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Monday, February 23, 2009

Bookaholics Anonymous

Our family is addicted to books and we both brought plenty of baggage (or boxes, rather) to our marriage. Brian recently told me that he is determined to be a bookaholic no more. We will still remain bibliophiles but -deep breath- relinquish our unhealthy hoarding of books.

Wilder succeed in, yet again, emptying one of my bookshelves yesterday so this morning I took matter into my own hands. It was a sign -I needed to start purging. This prayer I said aloud as I put Wilder in his crib this morning, "Now I lay you down to nap/as I unload a lot of crap...."

I emptied four books shelves. Count 'em folks: FOUR. I'm thoroughly impressed seeing as how some of these "treasures" I couldn't live without were from junior high that I haven't touched since (except to pack and unpack them as we moved a dozen times since then.) Guess what I'm going to do now? I'm planning a book party. I'll have friends come over and do a book exchange, the books we have leftover we'll donate to soldiers or a charity. I can't wait to send out the evites and pick the day! Who knew saying goodbye to "dear friends" (*sniff*) could be so rewarding!

5 comments:

Anonymous said...

So jealous we don't live by one another! I just did a dump to Titlewave and can use another purge of the house. I bet we could have a mean trade!!

Cherie

Brian said...

I'm so far in "book debt" that it will soon be a mathematical impossibility to read them all in my natural lifespan. Plus, they make moving a b****. I'll be perfectly happy someday with a miniscule Kindle for reading and an MP3 player for music. Thanks to technology, my goal of eventually fitting all my material possessions in a single duffle bag is becoming closer and closer to reality. Now if only they can shrink down guitars...

It helps with the withdrawal pains if you try and remember the last book you've actually read more than once per decade. I can think of only a handful on my end, mainly classics that will never go out of date. I already suffered once through Stephen Hawking's A Brief History of Time. I'm not doing it again. Time for it to become history as per my bookshelf.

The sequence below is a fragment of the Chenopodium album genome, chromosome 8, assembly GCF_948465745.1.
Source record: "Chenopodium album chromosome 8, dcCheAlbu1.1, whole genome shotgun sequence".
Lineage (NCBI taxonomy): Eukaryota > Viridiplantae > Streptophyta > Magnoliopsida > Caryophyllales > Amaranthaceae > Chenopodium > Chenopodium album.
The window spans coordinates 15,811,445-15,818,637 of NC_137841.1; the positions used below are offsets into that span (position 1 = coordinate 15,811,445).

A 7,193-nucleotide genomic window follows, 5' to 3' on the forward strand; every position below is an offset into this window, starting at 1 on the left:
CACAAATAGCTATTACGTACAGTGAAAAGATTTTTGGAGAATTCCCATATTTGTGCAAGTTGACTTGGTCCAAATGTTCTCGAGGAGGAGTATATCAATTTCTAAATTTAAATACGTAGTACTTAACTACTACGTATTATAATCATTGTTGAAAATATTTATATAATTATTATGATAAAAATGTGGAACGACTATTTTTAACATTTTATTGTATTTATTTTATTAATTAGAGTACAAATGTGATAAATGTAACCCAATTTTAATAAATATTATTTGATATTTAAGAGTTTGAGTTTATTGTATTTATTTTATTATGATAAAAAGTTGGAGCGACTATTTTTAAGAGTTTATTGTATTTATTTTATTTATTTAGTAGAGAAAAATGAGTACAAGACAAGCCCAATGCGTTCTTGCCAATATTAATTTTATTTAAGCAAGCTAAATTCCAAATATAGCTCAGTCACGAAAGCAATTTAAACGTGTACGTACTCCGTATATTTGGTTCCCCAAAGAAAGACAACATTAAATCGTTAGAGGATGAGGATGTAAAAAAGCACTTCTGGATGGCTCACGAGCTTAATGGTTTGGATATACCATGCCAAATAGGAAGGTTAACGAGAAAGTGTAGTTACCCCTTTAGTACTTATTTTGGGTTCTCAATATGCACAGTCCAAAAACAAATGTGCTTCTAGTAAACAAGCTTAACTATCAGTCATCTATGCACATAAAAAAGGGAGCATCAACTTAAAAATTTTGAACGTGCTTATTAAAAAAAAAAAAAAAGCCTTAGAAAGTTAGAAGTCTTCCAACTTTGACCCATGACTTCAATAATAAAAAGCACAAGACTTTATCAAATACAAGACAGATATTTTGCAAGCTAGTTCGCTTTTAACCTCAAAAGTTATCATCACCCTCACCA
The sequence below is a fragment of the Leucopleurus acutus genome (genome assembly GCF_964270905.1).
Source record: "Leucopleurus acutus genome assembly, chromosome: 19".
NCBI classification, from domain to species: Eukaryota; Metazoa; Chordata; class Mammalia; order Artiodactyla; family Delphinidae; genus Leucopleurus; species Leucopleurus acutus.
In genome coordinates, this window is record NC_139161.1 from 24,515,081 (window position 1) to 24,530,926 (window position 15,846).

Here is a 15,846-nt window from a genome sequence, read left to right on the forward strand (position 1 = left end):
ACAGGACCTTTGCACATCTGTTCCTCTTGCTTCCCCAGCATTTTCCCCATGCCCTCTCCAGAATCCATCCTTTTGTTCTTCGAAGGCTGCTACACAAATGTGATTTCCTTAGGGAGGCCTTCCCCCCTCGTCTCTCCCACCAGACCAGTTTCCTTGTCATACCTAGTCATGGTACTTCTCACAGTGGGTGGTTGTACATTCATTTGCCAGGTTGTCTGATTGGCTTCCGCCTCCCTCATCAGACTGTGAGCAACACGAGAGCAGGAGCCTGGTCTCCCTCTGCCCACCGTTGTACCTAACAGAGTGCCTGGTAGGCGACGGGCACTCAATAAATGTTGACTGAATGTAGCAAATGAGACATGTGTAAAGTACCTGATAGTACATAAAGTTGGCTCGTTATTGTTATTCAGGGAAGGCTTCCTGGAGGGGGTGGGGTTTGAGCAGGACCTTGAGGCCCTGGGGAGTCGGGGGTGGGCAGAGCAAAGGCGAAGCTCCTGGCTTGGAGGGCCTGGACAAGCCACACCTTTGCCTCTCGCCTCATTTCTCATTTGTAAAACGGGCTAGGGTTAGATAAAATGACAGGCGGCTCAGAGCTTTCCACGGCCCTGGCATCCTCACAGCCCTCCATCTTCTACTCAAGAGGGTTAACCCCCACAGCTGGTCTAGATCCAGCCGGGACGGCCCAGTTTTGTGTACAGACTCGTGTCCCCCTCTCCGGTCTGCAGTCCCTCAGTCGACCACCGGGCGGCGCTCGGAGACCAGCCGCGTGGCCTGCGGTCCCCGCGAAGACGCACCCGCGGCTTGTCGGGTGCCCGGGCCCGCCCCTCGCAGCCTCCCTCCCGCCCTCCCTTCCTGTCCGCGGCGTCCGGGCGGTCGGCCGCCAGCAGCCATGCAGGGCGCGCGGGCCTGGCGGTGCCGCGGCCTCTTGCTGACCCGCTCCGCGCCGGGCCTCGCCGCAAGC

But keep in mind, a book swap or trade still leaves you with a net loss of zero books. We'll still be drowning in books, only they'll be different books.

That settles it. From now on, once I've finished a book, I'm setting it on fire. Burn, baby, burn!

Kelly Cameron said...

Yes, but with a book exchange I can select a CHOICE number of books that I will realistically read in the future. I will resist the urge to horde and instead implement my new goal of making reading a priority. I could take all of mine down to Half-Price Books and get a measly little amount as a trade, but why not get together with women who's tastes I trust and glean a better deal getting books I know I'll enjoy and get a better swap for? Makes sense to me. Plus, all one really needs is a good library and, thankfully, we have that.

Brian said...

My name's Brian, and I'm a bookaholic.

Yes, I was only half-serious in my previous comment. I actually think your book exchange idea is a good one.

I've also found that cataloging every book you've read helps to relieve the "ownership anxiety" of being able to relinquish one's books once you're finished with them. Seeing your list grow and being able to access the title and author of something you've previously read helps in the goal department as well as a useful reminder that if you wanted to go back and reference something, you can almost always find it in a library or at the bookstore.

I think the GoodReads.com site would be excellent for this, as it allows you to utilize the web to get all the details right, and lets you go back and add ones that you know you read a million years ago but no longer have on hand. I'm going to start updating my Goodreads profile with my entire life's catalog once I get home.

I can't wait to have my library whittled down to nothing but books I've already read and would read again in a heartbeat. The only problem is I own so many unread books that I don't think I'll be able to tackle anything current until the year 2058. And even then I'll still be working on things written in 1994. Where's a matrix brain-plug when you need one?

Kelly Cameron said...

Yes, Goodreads.com is an idea, but for those of us who just LOVE books -the physical presence of them- I think a written record in a "Book Journal" is the answer. Again, not as organized, though you can divide the journal into categories and therefore add SOME semblance of order. One book to represent hundreds. Or thousands, in your case.

And I suggest looking into getting a small fridge and porta-potty. I doubt we'll be seeing much of you once you get started on your book project ;)

Love you, Honey!

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